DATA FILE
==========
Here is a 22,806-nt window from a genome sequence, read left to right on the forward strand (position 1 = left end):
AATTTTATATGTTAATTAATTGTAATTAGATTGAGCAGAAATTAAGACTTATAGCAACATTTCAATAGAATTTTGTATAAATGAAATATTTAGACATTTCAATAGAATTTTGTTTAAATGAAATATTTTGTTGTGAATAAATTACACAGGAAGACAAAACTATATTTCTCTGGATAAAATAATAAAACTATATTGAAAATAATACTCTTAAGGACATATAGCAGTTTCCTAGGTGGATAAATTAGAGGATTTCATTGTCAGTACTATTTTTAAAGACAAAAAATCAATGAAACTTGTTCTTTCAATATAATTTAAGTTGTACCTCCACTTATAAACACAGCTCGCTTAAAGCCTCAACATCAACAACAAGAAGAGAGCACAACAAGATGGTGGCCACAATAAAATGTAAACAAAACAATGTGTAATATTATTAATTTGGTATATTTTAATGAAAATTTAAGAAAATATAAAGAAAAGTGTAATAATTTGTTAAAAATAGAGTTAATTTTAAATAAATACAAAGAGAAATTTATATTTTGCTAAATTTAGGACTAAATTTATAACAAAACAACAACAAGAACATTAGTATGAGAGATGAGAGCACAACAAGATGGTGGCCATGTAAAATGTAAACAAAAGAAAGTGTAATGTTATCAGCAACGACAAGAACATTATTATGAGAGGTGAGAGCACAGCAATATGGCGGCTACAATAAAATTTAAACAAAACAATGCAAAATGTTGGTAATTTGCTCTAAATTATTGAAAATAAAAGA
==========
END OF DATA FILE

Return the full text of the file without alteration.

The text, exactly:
Here is a 22,806-nt window from a genome sequence, read left to right on the forward strand (position 1 = left end):
AATTTTATATGTTAATTAATTGTAATTAGATTGAGCAGAAATTAAGACTTATAGCAACATTTCAATAGAATTTTGTATAAATGAAATATTTAGACATTTCAATAGAATTTTGTTTAAATGAAATATTTTGTTGTGAATAAATTACACAGGAAGACAAAACTATATTTCTCTGGATAAAATAATAAAACTATATTGAAAATAATACTCTTAAGGACATATAGCAGTTTCCTAGGTGGATAAATTAGAGGATTTCATTGTCAGTACTATTTTTAAAGACAAAAAATCAATGAAACTTGTTCTTTCAATATAATTTAAGTTGTACCTCCACTTATAAACACAGCTCGCTTAAAGCCTCAACATCAACAACAAGAAGAGAGCACAACAAGATGGTGGCCACAATAAAATGTAAACAAAACAATGTGTAATATTATTAATTTGGTATATTTTAATGAAAATTTAAGAAAATATAAAGAAAAGTGTAATAATTTGTTAAAAATAGAGTTAATTTTAAATAAATACAAAGAGAAATTTATATTTTGCTAAATTTAGGACTAAATTTATAACAAAACAACAACAAGAACATTAGTATGAGAGATGAGAGCACAACAAGATGGTGGCCATGTAAAATGTAAACAAAAGAAAGTGTAATGTTATCAGCAACGACAAGAACATTATTATGAGAGGTGAGAGCACAGCAATATGGCGGCTACAATAAAATTTAAACAAAACAATGCAAAATGTTGGTAATTTGCTCTAAATTATTGAAAATAAAAGA